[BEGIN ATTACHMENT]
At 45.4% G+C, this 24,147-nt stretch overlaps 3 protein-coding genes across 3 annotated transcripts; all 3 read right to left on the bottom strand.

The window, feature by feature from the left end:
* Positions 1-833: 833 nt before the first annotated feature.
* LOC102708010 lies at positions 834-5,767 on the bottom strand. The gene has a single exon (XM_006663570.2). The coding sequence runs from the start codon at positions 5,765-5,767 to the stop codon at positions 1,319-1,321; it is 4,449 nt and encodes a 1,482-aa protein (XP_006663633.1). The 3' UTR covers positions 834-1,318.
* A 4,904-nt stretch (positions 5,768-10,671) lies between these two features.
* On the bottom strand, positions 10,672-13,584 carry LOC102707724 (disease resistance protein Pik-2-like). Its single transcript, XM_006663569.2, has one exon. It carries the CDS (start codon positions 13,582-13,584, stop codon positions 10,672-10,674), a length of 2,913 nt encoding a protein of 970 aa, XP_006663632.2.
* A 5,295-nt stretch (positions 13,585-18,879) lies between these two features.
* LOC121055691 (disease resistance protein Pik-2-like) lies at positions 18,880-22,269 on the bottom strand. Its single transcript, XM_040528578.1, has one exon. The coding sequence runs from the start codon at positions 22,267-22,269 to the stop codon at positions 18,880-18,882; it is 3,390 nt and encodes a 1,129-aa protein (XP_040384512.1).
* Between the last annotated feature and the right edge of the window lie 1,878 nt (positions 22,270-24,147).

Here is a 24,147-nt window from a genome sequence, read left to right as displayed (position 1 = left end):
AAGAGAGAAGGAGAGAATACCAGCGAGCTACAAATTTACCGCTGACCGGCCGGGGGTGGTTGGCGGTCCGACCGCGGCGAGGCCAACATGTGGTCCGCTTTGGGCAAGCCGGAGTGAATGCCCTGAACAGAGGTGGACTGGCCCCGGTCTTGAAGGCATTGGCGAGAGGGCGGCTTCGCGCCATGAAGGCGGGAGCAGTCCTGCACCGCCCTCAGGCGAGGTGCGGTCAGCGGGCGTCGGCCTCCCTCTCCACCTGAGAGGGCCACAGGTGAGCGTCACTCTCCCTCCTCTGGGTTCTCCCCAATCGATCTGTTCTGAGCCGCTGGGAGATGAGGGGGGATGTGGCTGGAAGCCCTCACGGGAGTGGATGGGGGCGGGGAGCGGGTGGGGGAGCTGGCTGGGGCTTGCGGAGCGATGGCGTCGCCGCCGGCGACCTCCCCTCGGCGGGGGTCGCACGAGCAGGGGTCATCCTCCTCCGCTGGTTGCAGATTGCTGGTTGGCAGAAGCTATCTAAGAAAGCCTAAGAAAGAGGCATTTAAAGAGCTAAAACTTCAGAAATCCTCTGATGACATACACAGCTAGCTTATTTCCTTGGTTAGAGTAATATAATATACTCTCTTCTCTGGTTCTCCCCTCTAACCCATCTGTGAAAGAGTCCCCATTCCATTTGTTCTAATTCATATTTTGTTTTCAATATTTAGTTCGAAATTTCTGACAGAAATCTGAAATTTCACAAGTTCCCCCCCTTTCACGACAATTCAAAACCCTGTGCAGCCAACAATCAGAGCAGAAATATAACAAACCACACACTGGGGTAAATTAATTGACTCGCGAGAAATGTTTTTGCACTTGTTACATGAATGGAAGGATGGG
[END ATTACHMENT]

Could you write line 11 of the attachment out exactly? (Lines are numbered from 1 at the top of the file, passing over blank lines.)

AAGAGAGAAGGAGAGAATACCAGCGAGCTACAAATTTACCGCTGACCGGCCGGGGGTGGTTGGCGGTCCGACCGCGGCGAGGCCAACATGTGGTCCGCTTTGGGCAAGCCGGAGTGAATGCCCTGAACAGAGGTGGACTGGCCCCGGTCTTGAAGGCATTGGCGAGAGGGCGGCTTCGCGCCATGAAGGCGGGAGCAGTCCTGCACCGCCCTCAGGCGAGGTGCGGTCAGCGGGCGTCGGCCTCCCTCTCCACCTGAGAGGGCCACAGGTGAGCGTCACTCTCCCTCCTCTGGGTTCTCCCCAATCGATCTGTTCTGAGCCGCTGGGAGATGAGGGGGGATGTGGCTGGAAGCCCTCACGGGAGTGGATGGGGGCGGGGAGCGGGTGGGGGAGCTGGCTGGGGCTTGCGGAGCGATGGCGTCGCCGCCGGCGACCTCCCCTCGGCGGGGGTCGCACGAGCAGGGGTCATCCTCCTCCGCTGGTTGCAGATTGCTGGTTGGCAGAAGCTATCTAAGAAAGCCTAAGAAAGAGGCATTTAAAGAGCTAAAACTTCAGAAATCCTCTGATGACATACACAGCTAGCTTATTTCCTTGGTTAGAGTAATATAATATACTCTCTTCTCTGGTTCTCCCCTCTAACCCATCTGTGAAAGAGTCCCCATTCCATTTGTTCTAATTCATATTTTGTTTTCAATATTTAGTTCGAAATTTCTGACAGAAATCTGAAATTTCACAAGTTCCCCCCCTTTCACGACAATTCAAAACCCTGTGCAGCCAACAATCAGAGCAGAAATATAACAAACCACACACTGGGGTAAATTAATTGACTCGCGAGAAATGTTTTTGCACTTGTTACATGAATGGAAGGATGGG